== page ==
Perhaps it was this willingness to adjust his values in view of the situation that led him to argue for the subordination of women to men in 1 Cor 11:2-16, thus violating the idea of gender equality he stated in Gal 3:28. And he violates it again in 1 Cor 14:33b-35.
Paul's equivocation was not necessarily shared by other Jesus gatherings, however. In a letter written to the gathering at Rome Paul takes note of and commends a number of women who had achieved outstanding success in leadership roles in the Jesus gatherings. He commends to the gathering at Rome "our sister Phoebe" who was a deacon in the gathering at Cenchrea,4 and asks that she be received by the gathering as "befits the saints." Paul commends her for her work in helping himself as well as others.5
He asks that they greet Prisca and Aquila, a husband and wife team leading with the wife's name first. They were "fellow workers" of Paul and had risked their necks for Paul's life. He notes that all the gentile gatherings gave thanks for the ministry of this husband and wife team. He calls upon the Roman community to send his greetings to the gathering in their house—Prisca apparently had a major leadership role in the gathering (1 Cor 16:3-5).6
He asks the Jesus gathering at Rome to greet Mary for him for she had worked hard among the followers of Jesus at Rome—personally, I doubt that she just baked cookies.
He mentions a certain Junia (a feminine name); she was a kinswoman of Paul as well as having served prison time along with him. But the most notable thing about her and Andronicus was that they both were "outstanding among the apostles"—apparently they were both "apostles" (Rom 16:7).7 A woman apostle! Think of that.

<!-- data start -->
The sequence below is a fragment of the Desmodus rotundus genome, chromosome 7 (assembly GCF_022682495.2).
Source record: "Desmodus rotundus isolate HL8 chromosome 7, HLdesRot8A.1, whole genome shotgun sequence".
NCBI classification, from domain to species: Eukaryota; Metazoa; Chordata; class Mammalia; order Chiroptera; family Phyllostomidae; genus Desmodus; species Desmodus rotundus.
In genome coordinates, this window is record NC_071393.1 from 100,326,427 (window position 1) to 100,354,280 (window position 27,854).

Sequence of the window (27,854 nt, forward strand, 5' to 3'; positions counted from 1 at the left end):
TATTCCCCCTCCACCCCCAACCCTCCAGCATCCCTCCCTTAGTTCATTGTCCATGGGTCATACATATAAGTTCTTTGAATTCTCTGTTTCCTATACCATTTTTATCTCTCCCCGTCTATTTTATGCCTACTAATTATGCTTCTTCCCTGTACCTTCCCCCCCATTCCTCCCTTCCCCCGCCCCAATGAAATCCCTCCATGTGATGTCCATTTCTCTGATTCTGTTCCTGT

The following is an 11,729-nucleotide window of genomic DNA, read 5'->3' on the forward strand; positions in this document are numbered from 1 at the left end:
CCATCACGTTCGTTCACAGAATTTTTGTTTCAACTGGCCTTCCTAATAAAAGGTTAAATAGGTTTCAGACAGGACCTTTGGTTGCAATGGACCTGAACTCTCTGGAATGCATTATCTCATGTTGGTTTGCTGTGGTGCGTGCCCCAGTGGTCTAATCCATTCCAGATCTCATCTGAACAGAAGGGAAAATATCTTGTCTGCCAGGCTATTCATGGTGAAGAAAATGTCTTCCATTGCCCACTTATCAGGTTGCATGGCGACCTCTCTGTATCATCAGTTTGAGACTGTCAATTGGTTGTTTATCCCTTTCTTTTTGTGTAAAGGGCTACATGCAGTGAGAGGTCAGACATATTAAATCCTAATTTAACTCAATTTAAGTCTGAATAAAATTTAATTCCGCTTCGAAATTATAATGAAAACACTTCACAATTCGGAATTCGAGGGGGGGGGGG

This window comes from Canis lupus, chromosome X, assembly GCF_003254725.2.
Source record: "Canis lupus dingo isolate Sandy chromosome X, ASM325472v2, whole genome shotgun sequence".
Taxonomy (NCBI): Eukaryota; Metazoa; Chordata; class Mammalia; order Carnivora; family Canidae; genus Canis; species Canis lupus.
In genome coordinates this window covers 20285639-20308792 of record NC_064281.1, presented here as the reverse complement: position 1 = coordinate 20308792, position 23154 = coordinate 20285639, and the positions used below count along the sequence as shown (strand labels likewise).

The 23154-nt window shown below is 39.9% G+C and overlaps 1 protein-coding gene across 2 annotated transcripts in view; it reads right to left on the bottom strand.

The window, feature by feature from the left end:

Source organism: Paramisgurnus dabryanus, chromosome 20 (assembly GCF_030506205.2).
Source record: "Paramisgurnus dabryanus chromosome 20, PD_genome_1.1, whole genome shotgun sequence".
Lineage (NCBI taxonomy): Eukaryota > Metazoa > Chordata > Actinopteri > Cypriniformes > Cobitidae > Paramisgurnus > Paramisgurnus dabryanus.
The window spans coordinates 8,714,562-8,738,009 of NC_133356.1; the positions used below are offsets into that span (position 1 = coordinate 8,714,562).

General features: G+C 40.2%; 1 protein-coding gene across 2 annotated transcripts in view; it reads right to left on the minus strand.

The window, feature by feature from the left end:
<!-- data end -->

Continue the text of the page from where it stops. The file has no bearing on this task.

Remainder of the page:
He asks to be remembered to two particular women, whom he refers to as those "workers in the Lord," Tryphanea and Tryphosa (Rom 16:12).
That is essentially the gender situation among the earliest followers of Jesus. The sad truth is that the Bible as a whole does not encourage gender equality, but that does not appear to have been completely true of all the early Jesus gatherings. Unfortunately, however, women today should not expect to be treated with equality in the church if they are members of conservative religious institutions, which have chosen the lower way in gender equality.
Charles W. Hedrick
Missouri State University
1Translating ekklesia as "church" is anachronistic. The word church is derived from late Greek kyriakon (of the Lord) and is short for kyriakon dōma (house of the Lord); it describes a modern organization. The Scottish kirk is still in use. These assemblies should be thought of as loose social gatherings of like minded people.
2See Hedrick, Wisdom of Jesus, 42-43 (household codes).
3See the note to 1 Tim 2:15 in the New Living Translation, for example.
4The name Phoebe is feminine while the word deacon is masculine, suggesting that Phoebe was not a deaconess, but worked among the male deacons.
5Note that one of the spirit-endowed positions that "God appointed" in the gatherings was that of "helper," 1 Cor 14:28.
6This husband-wife team is mentioned several other times in the New Testament: Acts 18:2, 18, 26; 1 Cor 16:19; 2 Tim 4:19.
7See Eldon Epp, Junia the First Woman Apostle (Augsburg/Fortress, 2005).